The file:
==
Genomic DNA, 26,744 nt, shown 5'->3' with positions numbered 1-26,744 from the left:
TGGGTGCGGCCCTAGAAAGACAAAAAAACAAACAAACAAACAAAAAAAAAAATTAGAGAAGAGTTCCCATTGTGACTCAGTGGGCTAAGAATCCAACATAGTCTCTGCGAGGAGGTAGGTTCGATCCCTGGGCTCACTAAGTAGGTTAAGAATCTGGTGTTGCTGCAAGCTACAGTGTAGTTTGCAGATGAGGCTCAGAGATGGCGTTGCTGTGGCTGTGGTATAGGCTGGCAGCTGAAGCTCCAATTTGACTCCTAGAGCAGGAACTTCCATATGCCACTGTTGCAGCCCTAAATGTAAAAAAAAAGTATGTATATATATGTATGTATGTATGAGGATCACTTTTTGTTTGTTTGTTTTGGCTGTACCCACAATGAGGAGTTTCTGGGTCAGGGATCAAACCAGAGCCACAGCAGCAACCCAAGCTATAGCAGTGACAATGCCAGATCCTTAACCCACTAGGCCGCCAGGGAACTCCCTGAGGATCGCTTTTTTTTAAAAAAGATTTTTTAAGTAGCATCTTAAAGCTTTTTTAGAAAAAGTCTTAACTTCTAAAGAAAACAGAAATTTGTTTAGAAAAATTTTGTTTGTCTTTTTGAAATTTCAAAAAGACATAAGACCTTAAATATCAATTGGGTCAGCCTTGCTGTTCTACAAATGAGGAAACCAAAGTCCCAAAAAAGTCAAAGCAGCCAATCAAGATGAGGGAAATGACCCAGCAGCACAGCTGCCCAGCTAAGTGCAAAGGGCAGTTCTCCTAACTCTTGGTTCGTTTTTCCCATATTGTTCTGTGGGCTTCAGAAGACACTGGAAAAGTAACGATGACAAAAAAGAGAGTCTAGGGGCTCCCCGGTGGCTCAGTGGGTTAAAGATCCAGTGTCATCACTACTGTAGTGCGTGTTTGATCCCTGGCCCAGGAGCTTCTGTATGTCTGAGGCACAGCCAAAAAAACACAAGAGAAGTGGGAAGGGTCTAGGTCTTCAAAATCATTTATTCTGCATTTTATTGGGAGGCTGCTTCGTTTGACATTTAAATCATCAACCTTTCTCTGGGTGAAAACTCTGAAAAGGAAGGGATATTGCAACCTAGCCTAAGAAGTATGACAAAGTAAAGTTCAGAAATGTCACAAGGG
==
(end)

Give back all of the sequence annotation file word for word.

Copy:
Genomic DNA, 26,744 nt, shown 5'->3' with positions numbered 1-26,744 from the left:
TGGGTGCGGCCCTAGAAAGACAAAAAAACAAACAAACAAACAAAAAAAAAAATTAGAGAAGAGTTCCCATTGTGACTCAGTGGGCTAAGAATCCAACATAGTCTCTGCGAGGAGGTAGGTTCGATCCCTGGGCTCACTAAGTAGGTTAAGAATCTGGTGTTGCTGCAAGCTACAGTGTAGTTTGCAGATGAGGCTCAGAGATGGCGTTGCTGTGGCTGTGGTATAGGCTGGCAGCTGAAGCTCCAATTTGACTCCTAGAGCAGGAACTTCCATATGCCACTGTTGCAGCCCTAAATGTAAAAAAAAAGTATGTATATATATGTATGTATGTATGAGGATCACTTTTTGTTTGTTTGTTTTGGCTGTACCCACAATGAGGAGTTTCTGGGTCAGGGATCAAACCAGAGCCACAGCAGCAACCCAAGCTATAGCAGTGACAATGCCAGATCCTTAACCCACTAGGCCGCCAGGGAACTCCCTGAGGATCGCTTTTTTTTAAAAAAGATTTTTTAAGTAGCATCTTAAAGCTTTTTTAGAAAAAGTCTTAACTTCTAAAGAAAACAGAAATTTGTTTAGAAAAATTTTGTTTGTCTTTTTGAAATTTCAAAAAGACATAAGACCTTAAATATCAATTGGGTCAGCCTTGCTGTTCTACAAATGAGGAAACCAAAGTCCCAAAAAAGTCAAAGCAGCCAATCAAGATGAGGGAAATGACCCAGCAGCACAGCTGCCCAGCTAAGTGCAAAGGGCAGTTCTCCTAACTCTTGGTTCGTTTTTCCCATATTGTTCTGTGGGCTTCAGAAGACACTGGAAAAGTAACGATGACAAAAAAGAGAGTCTAGGGGCTCCCCGGTGGCTCAGTGGGTTAAAGATCCAGTGTCATCACTACTGTAGTGCGTGTTTGATCCCTGGCCCAGGAGCTTCTGTATGTCTGAGGCACAGCCAAAAAAACACAAGAGAAGTGGGAAGGGTCTAGGTCTTCAAAATCATTTATTCTGCATTTTATTGGGAGGCTGCTTCGTTTGACATTTAAATCATCAACCTTTCTCTGGGTGAAAACTCTGAAAAGGAAGGGATATTGCAACCTAGCCTAAGAAGTATGACAAAGTAAAGTTCAGAAATGTCACAAGGG